Bravo Canine Cafe (Canned)

(5 / 5)
Bravo Canine Cafe (Canned)

The Bravo Canine Cafe product line includes six canned dog foods.

Each recipe below includes its related AAFCO nutrient profile when available on the product’s official webpage:

Growth, Maintenance, All Life Stages, Supplemental or Unspecified.

  • Bravo Canine Cafe Beef Fricassee [A]
  • Bravo Canine Cafe Turkey Fricassee [A]
  • Bravo Canine Cafe Chicken Fricassee [A]
  • Bravo Canine Cafe 95% Rabbit, Pork and Liver [A]
  • Bravo Canine Cafe 95% Chicken and Liver (2.5 stars) [A]
  • Bravo Canine Cafe 95% Beef, Turkey and Liver (4.5 stars) [A]

Bravo Canine Cafe Beef Fricassee was selected to represent the other products in the line for this review.

Estimated Dry Matter Nutrient Content

Protein 53

Fat 25

Carbs 14

Ingredients: Beef, beef broth, vegetable broth, beef liver, beef heart, dried eggs, natural flavor, agar-agar, sunflower oil, cranberries, green beans, dried green lipped mussels, salmon oil, tricalcium phosphate, dandelion greens, parsley, salt, calcium carbonate, turmeric, choline chloride, potassium chloride, zinc proteinate, iron proteinate, copper proteinate, manganese proteinate, sodium selenite, calcium iodate, vitamin E supplement, thiamine mononitrate, niacin supplement, calcium pantothenate, biotin, vitamin A supplement, riboflavin supplement, vitamin B12 supplement, pyridoxine hydrochloride, vitamin D3 supplement, folic acid

Fiber (estimated dry matter content) = 5.6%

Red items indicate controversial ingredients

Estimated Nutrient Content
Method Protein Fat Carbs

Guaranteed Analysis

10% 5% NA

Dry Matter Basis

53% 25% 14%

Calorie Weighted Basis

41% 48% 11%

The first ingredient in this dog food is beef. Beef is defined as “the clean flesh derived from slaughtered cattle” and includes skeletal muscle or the muscle tissues of the tongue, diaphragm, heart or esophagus.1

Beef is naturally rich in all ten essential amino acids required by a dog to sustain life.

The next two items include beef and vegetable broths. Broths are of only modest nutritional value. Yet because they add both flavor and moisture to a dog food, they are a common addition component in many canned products.

The fourth ingredient is beef liver. This is an organ meat sourced from a named animal and thus considered a beneficial component.

The fifth ingredient is beef heart. Although it doesn’t sound very appetizing to us humans, heart tissue is pure muscle — all meat. It’s naturally rich in quality protein, minerals and complex B vitamins, too.

The sixth ingredient includes dried eggs, a dehydrated powder made from shell-free eggs. Eggs are easy to digest and have an exceptionally high biological value.

After the natural flavor, we find agar agar, a natural vegetable gelatin derived from the cell walls of certain species of red algae. Agar is rich in fiber and is used in wet pet foods as a gelling agent.

From here, the list goes on to include a number of other items.

But to be realistic, ingredients located this far down the list (other than nutritional supplements) are not likely to affect the overall rating of this product.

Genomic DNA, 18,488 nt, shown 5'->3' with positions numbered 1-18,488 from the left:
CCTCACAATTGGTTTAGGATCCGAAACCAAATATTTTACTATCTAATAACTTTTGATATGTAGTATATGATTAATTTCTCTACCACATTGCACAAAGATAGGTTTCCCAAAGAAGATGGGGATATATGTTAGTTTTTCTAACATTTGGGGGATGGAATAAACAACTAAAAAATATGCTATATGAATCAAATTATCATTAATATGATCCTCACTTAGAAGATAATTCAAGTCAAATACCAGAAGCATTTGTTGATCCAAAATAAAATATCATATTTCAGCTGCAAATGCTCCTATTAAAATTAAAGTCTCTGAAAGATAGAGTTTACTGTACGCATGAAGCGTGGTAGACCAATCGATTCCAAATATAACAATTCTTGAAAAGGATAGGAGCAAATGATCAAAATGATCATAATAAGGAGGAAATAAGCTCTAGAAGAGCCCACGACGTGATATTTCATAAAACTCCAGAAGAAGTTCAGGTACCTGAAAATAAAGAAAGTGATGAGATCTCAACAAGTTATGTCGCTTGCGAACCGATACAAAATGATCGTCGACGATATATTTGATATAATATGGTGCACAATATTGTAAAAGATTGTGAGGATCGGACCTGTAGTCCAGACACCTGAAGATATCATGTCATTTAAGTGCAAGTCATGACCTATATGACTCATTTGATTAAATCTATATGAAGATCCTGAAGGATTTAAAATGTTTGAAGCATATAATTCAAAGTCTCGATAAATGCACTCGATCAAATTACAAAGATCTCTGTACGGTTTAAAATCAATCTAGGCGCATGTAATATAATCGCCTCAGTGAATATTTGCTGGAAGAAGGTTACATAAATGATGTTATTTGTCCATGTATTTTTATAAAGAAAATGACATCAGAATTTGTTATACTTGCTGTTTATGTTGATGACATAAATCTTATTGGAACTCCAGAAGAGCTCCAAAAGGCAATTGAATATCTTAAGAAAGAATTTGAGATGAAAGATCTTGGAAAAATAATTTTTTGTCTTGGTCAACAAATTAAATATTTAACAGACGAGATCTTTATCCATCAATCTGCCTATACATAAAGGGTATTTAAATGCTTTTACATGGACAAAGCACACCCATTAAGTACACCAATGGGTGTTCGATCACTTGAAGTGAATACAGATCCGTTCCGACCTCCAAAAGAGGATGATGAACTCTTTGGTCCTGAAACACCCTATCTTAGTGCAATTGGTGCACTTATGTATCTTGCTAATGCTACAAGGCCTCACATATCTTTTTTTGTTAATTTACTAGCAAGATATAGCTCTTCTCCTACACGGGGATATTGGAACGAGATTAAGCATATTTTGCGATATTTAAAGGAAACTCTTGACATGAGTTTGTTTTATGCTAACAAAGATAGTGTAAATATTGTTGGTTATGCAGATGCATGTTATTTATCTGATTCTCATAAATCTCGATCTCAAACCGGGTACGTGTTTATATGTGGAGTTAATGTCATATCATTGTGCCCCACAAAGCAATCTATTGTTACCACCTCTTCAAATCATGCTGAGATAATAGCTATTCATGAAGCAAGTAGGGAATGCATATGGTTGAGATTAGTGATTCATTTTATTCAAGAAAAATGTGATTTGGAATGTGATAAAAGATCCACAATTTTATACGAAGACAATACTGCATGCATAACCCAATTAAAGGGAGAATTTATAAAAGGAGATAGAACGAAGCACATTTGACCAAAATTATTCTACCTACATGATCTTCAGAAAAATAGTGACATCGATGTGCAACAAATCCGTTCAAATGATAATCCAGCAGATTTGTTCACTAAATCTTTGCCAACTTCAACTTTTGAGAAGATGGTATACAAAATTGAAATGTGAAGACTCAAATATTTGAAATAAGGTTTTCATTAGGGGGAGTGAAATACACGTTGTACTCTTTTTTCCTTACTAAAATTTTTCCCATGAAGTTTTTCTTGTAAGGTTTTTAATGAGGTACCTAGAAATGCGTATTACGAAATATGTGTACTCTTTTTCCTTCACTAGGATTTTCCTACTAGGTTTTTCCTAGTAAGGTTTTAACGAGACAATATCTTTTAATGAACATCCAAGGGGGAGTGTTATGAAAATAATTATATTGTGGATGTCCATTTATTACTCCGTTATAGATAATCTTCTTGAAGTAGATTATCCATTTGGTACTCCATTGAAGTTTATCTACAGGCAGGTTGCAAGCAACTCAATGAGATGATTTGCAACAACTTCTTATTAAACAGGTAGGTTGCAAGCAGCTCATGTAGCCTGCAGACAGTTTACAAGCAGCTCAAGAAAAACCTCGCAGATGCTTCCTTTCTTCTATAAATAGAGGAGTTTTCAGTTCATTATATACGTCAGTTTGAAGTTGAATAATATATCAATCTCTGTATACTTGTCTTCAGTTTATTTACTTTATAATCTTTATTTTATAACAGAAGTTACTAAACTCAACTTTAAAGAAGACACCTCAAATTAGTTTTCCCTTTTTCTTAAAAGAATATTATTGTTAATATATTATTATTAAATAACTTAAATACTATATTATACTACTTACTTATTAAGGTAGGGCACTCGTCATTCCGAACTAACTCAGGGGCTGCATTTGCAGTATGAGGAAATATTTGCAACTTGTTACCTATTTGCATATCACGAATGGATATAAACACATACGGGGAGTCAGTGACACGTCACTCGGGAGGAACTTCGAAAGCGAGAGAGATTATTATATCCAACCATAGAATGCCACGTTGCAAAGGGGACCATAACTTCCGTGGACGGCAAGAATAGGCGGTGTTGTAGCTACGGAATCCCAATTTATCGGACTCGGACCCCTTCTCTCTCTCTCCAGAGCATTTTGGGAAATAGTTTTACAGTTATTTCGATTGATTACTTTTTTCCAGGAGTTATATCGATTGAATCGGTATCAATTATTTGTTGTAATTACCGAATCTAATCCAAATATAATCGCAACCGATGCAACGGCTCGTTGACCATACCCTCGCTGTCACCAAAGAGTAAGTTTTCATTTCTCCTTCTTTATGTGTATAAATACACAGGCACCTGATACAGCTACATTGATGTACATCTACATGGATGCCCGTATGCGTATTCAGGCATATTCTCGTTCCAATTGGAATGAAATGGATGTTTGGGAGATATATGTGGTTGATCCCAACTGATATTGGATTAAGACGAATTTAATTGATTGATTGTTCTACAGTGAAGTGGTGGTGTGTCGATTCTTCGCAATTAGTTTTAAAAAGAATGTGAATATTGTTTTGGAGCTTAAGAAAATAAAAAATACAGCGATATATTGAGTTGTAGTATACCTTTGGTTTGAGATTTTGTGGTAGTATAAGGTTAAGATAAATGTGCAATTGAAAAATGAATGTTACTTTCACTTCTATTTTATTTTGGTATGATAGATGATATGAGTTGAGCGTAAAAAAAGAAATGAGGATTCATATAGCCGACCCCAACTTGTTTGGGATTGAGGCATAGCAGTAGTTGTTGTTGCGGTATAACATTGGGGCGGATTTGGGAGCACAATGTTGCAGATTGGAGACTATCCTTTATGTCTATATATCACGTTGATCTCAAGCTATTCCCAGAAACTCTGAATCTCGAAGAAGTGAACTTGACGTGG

With three notable exceptions

First, we find sunflower oil. Sunflower oil is nutritionally similar to safflower oil. Since these oils are high in omega-6 fatty acids and contain no omega-3’s, they’re considered less nutritious than canola or flaxseed oils.

Sunflower oil is notable for its resistance to heat damage during cooking.

There are several different types of sunflower oil, some better than others. Without knowing more, it’s impossible to judge the quality of this ingredient.

Next, this food includes salmon oil. Salmon oil is naturally rich in the prized EPA and DHA type of omega-3 fatty acids. These two high quality fats boast the highest bio-availability to dogs and humans.

Depending on its level of freshness and purity, salmon oil should be considered a commendable addition.

And lastly, this food contains chelated minerals, minerals that have been chemically attached to protein. This makes them easier to absorb. Chelated minerals are usually found in better dog foods.

Bravo Canine Cafe Dog Food The Bottom Line

Judging by its ingredients alone, Bravo Canine Cafe looks like an above-average wet dog food.

But ingredient quality by itself cannot tell the whole story. We still need to estimate the product’s meat content before determining a final rating.

The dashboard displays a dry matter protein reading of 53%, a fat level of 25% and estimated carbohydrates of about 14%.

As a group, the brand features an average protein content of 50% and a mean fat level of 32%. Together, these figures suggest a carbohydrate content of 10% for the overall product line.

And a fat-to-protein ratio of about 65%.

Above-average protein. Above-average fat. And below-average carbs when compared to a typical canned dog food.

Free of any plant-based protein boosters, this looks like the profile of a wet dog food containing an abundance of meat.

Bottom line?

Bravo Canine Cafe is a meat-based canned dog food using a significant amount of named meats as its main sources of animal protein, thus earning the brand 5 stars.

Enthusiastically recommended.

Please note certain recipes are sometimes given a higher or lower rating based upon our estimate of their total meat content and (when appropriate) their fat-to-protein ratios.